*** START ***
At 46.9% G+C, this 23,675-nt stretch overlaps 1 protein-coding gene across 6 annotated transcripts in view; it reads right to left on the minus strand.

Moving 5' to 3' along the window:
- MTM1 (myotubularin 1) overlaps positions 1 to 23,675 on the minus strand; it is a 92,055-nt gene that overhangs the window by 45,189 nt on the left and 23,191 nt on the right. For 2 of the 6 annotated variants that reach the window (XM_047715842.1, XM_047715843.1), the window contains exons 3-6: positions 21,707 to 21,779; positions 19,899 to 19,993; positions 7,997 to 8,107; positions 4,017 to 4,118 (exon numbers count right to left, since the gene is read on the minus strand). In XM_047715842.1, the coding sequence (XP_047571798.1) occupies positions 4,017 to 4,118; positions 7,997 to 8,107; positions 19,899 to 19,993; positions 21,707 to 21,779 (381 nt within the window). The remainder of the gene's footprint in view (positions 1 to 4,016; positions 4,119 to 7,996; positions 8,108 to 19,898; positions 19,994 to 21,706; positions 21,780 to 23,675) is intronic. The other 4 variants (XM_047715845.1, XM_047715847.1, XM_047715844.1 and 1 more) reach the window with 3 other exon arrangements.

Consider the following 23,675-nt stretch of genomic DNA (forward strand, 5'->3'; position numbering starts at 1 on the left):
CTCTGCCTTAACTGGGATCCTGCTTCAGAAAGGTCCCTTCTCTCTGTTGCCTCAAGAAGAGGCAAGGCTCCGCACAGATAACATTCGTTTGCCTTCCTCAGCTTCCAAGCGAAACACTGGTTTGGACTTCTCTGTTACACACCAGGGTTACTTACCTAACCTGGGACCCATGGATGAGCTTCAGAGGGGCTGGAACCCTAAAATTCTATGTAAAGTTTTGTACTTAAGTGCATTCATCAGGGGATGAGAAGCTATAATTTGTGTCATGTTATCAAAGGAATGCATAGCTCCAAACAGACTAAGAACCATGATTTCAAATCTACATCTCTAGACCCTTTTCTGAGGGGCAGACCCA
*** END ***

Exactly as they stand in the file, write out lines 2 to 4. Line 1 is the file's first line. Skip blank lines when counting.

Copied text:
Moving 5' to 3' along the window:
- MTM1 (myotubularin 1) overlaps positions 1 to 23,675 on the minus strand; it is a 92,055-nt gene that overhangs the window by 45,189 nt on the left and 23,191 nt on the right. For 2 of the 6 annotated variants that reach the window (XM_047715842.1, XM_047715843.1), the window contains exons 3-6: positions 21,707 to 21,779; positions 19,899 to 19,993; positions 7,997 to 8,107; positions 4,017 to 4,118 (exon numbers count right to left, since the gene is read on the minus strand). In XM_047715842.1, the coding sequence (XP_047571798.1) occupies positions 4,017 to 4,118; positions 7,997 to 8,107; positions 19,899 to 19,993; positions 21,707 to 21,779 (381 nt within the window). The remainder of the gene's footprint in view (positions 1 to 4,016; positions 4,119 to 7,996; positions 8,108 to 19,898; positions 19,994 to 21,706; positions 21,780 to 23,675) is intronic. The other 4 variants (XM_047715845.1, XM_047715847.1, XM_047715844.1 and 1 more) reach the window with 3 other exon arrangements.

Consider the following 23,675-nt stretch of genomic DNA (forward strand, 5'->3'; position numbering starts at 1 on the left):